Nature Table

Sunday suppers are by candlelight now.  I've tried lighting the candle after supper, but that's a time when quiet reflection is not at its best.  It is so lovely to see the lights grow each week.  I am hoping to do our Advent spiral this evening, having waited for the cold to blow out and the wind to die down.  Yesterday started at sixty degrees and ended at thirty!

Four Candles

I'm learning, this year, about things I need to do to make things better for next year. It is always that way, isn't it?  There is nothing wrong with making gifts, but I need to start much earlier, like March.  I did a lot to keep the calendar clear this year and I think that was right--we really needed time to ourselves, to work on ourselves.  The children have been playing much better lately,  and the old creativity is seen once more.  I think, of all things, I used to be vain about how well my children played and dreamed.  It was a quiet vanity, but it was there, no less.  My hope for the coming week and the Twelve Days to follow is for more joyful times and more connection.  Laurel goes to the dentist today (say a prayer for her) and the plan is for me to work on some gifts with Roan.  I think it will be just perfect.


Dec. 16th, 2016 05:31 am
impossibleway: (Winter Fields)

Grinstone Snow

Grim was the world and grey last night:
The moon and stars were fled,
The hall was dark without song or light,
The fires were fallen dead.
The wind in the trees was like to the sea,
And over the mountains’ teeth
It whistled bitter-cold and free,
As a sword leapt from its sheath.

The lord of snows upreared his head;
His mantle long and pale
Upon the bitter blast was spread
And hung o’er hill and dale.
The world was blind, the boughs were bent,
All ways and paths were wild:
Then the veil of cloud apart was rent,
And here was born a Child.

The ancient dome of heaven sheer
Was pricked with distant light;
A star came shining white and clear
Alone above the night.
In the dale of dark in that hour of birth
One voice on a sudden sang:
Then all the bells in Heaven and Earth
Together at midnight rang.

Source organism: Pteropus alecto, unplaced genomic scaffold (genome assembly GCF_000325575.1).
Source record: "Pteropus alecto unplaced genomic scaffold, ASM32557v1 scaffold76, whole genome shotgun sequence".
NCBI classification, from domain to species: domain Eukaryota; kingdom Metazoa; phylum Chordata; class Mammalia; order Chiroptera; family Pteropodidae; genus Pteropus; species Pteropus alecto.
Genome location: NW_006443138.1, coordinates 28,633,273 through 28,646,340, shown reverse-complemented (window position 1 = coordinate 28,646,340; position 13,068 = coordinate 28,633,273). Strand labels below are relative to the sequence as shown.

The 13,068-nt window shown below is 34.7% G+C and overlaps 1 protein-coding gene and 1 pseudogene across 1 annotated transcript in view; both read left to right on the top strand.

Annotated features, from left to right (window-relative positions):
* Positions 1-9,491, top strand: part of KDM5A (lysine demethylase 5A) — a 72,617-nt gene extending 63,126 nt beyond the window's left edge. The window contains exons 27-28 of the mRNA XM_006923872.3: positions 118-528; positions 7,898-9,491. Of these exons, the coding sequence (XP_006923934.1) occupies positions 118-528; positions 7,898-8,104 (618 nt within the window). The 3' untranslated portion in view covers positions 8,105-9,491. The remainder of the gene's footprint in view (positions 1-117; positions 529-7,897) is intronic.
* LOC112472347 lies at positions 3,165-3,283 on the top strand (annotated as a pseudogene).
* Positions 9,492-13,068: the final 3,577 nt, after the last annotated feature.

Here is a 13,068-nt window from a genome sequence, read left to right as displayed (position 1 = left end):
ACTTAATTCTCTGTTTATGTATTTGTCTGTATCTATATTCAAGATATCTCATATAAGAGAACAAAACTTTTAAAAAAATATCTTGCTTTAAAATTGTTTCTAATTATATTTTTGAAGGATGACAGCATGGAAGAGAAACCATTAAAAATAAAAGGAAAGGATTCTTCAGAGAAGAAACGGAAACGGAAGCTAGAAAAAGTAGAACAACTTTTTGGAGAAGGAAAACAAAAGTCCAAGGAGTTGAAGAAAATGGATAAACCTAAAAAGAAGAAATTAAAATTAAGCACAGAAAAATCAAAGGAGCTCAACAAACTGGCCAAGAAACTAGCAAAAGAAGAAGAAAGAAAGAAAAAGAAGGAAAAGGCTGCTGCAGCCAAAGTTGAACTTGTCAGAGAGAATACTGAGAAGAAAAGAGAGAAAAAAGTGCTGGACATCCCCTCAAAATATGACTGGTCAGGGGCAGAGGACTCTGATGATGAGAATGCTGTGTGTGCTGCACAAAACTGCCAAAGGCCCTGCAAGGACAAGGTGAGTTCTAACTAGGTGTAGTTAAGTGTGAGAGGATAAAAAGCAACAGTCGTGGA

Mary sang in this world below:
They heard her song arise
O’er mist and over mountain snow
To the walls of Paradise,
And the tongue of many bells was stirred
in Heaven’s towers to ring
When the voice of mortal maid was heard,
That was mother of Heaven’s King.

Glad is the world and fair this night
With stars about its head,
And the hall is filled with laughter and light,
And fires are burning red.
The bells of Paradise now ring
With bells of Christendom,
And Gloria, Gloria we will sing
That God on earth is come.

~J. R. R. Tolkien, see more here.

The Spiral

Dec. 15th, 2016 06:02 am
impossibleway: (Advent Apple)
In the Advent garden,
Dark the night below,
Earth is waiting, waiting, waiting,
For the stars to glow.

~Winter :: Wynstones

Spiral CloseupWe spent our time outside after lunch yesterday, working on our Advent spiral.  This year, it's over at the Roland Estate, which seemed only fitting.  Having spent nearly all of this year looking after the place and enjoying the bounty of the small patch of land, I wanted to end with a memory.  Mike thinks that a magic fairy will swoop in and we will be able to buy the house and land, but I'm not so hopeful.  My only wish is that it will not be turned into commercial property like the stately home that stood next door.  So many mixed feelings, so many.  I don't have all the money or time or ability to take on a house and numerous outbuildings and a garage apartment with structural issues.  Anyway.

A spiral on the land that has come to mean so much to us, yes.

We used our extra Christmas tree branches, along with fresh holly, spruce cones, pine cones, spruce boughs, ivy vines, and bittersweet berries.  The grass was already covered in leaves and raking out the extras gave a nice effect. like it had been planned that way.  We still need to place a big log in the middle for the main candle, and I need to track down the stars.  I've got time, though, as it's going to be too cold today, Mike's playing a show tomorrow night and the weekend looks very rainy.  It's a spiral of found objects and Willow helped with the bulk of it.  It is nice to see this tradition taking shape and the care that she puts into it.  Even Laurel was cautioning me to be careful not to mess it up!

I don't know if we will share it with anyone this year, if anyone will bring lights and walk with us.  I've felt the strong need to simply be just us and choose not to entertain right now.  I have a secret hope that one of the grown children will be in town for Christmas, but that may be only a product of my busy, introverted mind.  I come up with all kinds of scenarious that never happen, conversations that never occur, you know.  Either way, this is a tribute to the people who made this place their home, the lights they brought with them, and the lights we carry out of the spiral of life.